By Donna Clapp
From the July/August 2022 Issue
At the beginning of the 21st century one of the world’s most famous futurists, Google’s Chief Engineer Ray Kurzweil predicted that 20,000 years of technological progress would be condensed into the current 100 years. Known for being right 86% of the time with his predictions, this time Kurzweil underestimated the world’s technological advancements as progress and change have accelerated even faster than he predicted. How fast is technology advancing?
As a tangible example, let’s look at the growth of global internet use. According to Data Reportal, a company that analyzes technology adoptions statistics, there are around 7.9 billion people on the planet, and about five billion use the internet. That translates to 63% of people around the world using the internet—192 million new users since 2021. The computing and processing capacity of computers hits double figures every 18 months as well.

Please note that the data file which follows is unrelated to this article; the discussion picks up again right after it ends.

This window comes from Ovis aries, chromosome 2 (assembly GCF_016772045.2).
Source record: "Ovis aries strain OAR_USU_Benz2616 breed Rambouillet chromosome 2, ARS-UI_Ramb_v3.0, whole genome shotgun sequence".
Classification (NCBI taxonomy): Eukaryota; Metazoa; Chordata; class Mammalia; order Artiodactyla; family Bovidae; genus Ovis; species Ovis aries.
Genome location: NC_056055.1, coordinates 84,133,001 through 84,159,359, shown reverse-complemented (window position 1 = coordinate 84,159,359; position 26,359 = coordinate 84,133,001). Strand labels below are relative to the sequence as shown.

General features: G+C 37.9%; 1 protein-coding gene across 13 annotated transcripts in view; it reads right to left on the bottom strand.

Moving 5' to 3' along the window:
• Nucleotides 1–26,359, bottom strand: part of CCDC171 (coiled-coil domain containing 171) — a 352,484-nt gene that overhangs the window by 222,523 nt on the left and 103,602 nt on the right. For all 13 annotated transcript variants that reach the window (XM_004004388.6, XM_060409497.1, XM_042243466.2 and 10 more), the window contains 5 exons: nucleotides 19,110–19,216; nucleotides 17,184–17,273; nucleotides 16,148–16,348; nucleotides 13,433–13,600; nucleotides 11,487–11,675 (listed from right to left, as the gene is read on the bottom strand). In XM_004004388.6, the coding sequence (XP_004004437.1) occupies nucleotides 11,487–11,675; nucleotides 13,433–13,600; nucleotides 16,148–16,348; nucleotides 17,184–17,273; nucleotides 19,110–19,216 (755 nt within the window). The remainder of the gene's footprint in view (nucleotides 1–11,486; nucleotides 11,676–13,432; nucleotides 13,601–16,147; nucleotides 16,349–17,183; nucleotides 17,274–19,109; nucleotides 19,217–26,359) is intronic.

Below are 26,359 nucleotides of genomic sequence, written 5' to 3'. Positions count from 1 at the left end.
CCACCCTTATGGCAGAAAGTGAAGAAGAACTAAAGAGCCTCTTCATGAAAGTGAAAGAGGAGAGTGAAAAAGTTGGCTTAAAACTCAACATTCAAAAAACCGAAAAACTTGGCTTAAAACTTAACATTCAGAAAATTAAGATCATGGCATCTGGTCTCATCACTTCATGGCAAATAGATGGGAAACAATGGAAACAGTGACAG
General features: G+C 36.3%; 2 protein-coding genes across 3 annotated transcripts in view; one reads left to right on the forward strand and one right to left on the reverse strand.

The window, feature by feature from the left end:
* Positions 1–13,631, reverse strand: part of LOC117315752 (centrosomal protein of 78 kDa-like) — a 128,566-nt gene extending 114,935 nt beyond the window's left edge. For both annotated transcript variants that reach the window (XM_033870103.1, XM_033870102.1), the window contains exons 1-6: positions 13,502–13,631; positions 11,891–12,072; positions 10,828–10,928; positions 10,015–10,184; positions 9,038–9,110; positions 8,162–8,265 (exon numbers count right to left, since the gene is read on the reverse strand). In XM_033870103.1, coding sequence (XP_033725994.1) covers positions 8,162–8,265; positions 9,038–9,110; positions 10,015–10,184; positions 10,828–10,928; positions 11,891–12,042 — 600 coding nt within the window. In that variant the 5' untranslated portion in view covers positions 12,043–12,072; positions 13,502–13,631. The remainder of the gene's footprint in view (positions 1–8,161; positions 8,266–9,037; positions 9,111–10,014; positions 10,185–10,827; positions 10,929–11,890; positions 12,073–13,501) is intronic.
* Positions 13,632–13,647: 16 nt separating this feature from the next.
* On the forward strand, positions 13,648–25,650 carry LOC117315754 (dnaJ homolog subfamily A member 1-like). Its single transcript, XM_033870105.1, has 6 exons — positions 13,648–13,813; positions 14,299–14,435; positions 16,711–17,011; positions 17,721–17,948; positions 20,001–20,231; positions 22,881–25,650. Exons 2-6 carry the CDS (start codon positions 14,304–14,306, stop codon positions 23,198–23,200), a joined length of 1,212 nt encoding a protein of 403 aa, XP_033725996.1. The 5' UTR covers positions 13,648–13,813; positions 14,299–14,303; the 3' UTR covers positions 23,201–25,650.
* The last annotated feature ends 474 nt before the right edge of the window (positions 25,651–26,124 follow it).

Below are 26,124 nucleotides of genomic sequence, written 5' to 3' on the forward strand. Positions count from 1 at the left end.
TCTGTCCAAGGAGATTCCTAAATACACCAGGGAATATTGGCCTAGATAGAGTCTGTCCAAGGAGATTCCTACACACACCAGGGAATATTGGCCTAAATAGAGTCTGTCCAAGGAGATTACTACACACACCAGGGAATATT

According to CBRE’s 2022 Scoring Tech Talent Report on North America, the number of tech talent workers in the U.S. has far surpassed the 1.2% national average for total employment growth over the past five years and has seen an increase of 12.8%. That is an additional 631,000 workers in the tech sector.
Where tech talent is concentrated, as a percentage of total employment, is one of the most influential factors in the potential growth of the industry in a region because it offers a conducive environment for innovation. For example, the Silicon Valley region of the San Francisco Bay Area, along with Ottawa, Canada, has the highest concentrations of tech talent in North America, at 11.4% and 11.6% respectively. Last year, the U.S. added 136,000 tech jobs, which brought the national total to 5.5 million tech jobs. This included a 159,000 increase in software developer and programming jobs.